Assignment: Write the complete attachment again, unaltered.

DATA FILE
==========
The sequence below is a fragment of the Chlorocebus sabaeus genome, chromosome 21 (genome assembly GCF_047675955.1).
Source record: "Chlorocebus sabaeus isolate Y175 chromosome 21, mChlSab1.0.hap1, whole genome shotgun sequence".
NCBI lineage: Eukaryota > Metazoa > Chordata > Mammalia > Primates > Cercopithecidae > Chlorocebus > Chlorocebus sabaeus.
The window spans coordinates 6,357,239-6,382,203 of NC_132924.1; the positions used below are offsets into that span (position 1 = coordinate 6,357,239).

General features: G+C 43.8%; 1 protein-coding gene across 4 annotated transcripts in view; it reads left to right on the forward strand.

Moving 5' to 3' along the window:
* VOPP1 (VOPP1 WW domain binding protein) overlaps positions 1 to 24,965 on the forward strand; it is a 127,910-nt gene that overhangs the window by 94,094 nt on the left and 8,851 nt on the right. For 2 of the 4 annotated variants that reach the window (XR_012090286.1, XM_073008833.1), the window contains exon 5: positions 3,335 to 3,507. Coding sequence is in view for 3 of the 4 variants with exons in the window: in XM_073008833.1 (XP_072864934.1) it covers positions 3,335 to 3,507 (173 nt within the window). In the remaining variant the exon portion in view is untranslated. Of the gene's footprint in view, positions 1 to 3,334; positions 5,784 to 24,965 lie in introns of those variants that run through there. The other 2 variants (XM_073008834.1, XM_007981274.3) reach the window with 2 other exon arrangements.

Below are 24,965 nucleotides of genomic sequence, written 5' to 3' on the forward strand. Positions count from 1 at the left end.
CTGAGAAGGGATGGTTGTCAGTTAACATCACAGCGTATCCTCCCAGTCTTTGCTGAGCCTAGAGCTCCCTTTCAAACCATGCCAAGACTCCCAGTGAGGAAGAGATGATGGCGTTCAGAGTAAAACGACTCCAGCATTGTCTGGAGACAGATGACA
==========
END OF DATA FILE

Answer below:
The sequence below is a fragment of the Chlorocebus sabaeus genome, chromosome 21 (genome assembly GCF_047675955.1).
Source record: "Chlorocebus sabaeus isolate Y175 chromosome 21, mChlSab1.0.hap1, whole genome shotgun sequence".
NCBI lineage: Eukaryota > Metazoa > Chordata > Mammalia > Primates > Cercopithecidae > Chlorocebus > Chlorocebus sabaeus.
The window spans coordinates 6,357,239-6,382,203 of NC_132924.1; the positions used below are offsets into that span (position 1 = coordinate 6,357,239).

General features: G+C 43.8%; 1 protein-coding gene across 4 annotated transcripts in view; it reads left to right on the forward strand.

Moving 5' to 3' along the window:
* VOPP1 (VOPP1 WW domain binding protein) overlaps positions 1 to 24,965 on the forward strand; it is a 127,910-nt gene that overhangs the window by 94,094 nt on the left and 8,851 nt on the right. For 2 of the 4 annotated variants that reach the window (XR_012090286.1, XM_073008833.1), the window contains exon 5: positions 3,335 to 3,507. Coding sequence is in view for 3 of the 4 variants with exons in the window: in XM_073008833.1 (XP_072864934.1) it covers positions 3,335 to 3,507 (173 nt within the window). In the remaining variant the exon portion in view is untranslated. Of the gene's footprint in view, positions 1 to 3,334; positions 5,784 to 24,965 lie in introns of those variants that run through there. The other 2 variants (XM_073008834.1, XM_007981274.3) reach the window with 2 other exon arrangements.

Below are 24,965 nucleotides of genomic sequence, written 5' to 3' on the forward strand. Positions count from 1 at the left end.
CTGAGAAGGGATGGTTGTCAGTTAACATCACAGCGTATCCTCCCAGTCTTTGCTGAGCCTAGAGCTCCCTTTCAAACCATGCCAAGACTCCCAGTGAGGAAGAGATGATGGCGTTCAGAGTAAAACGACTCCAGCATTGTCTGGAGACAGATGACA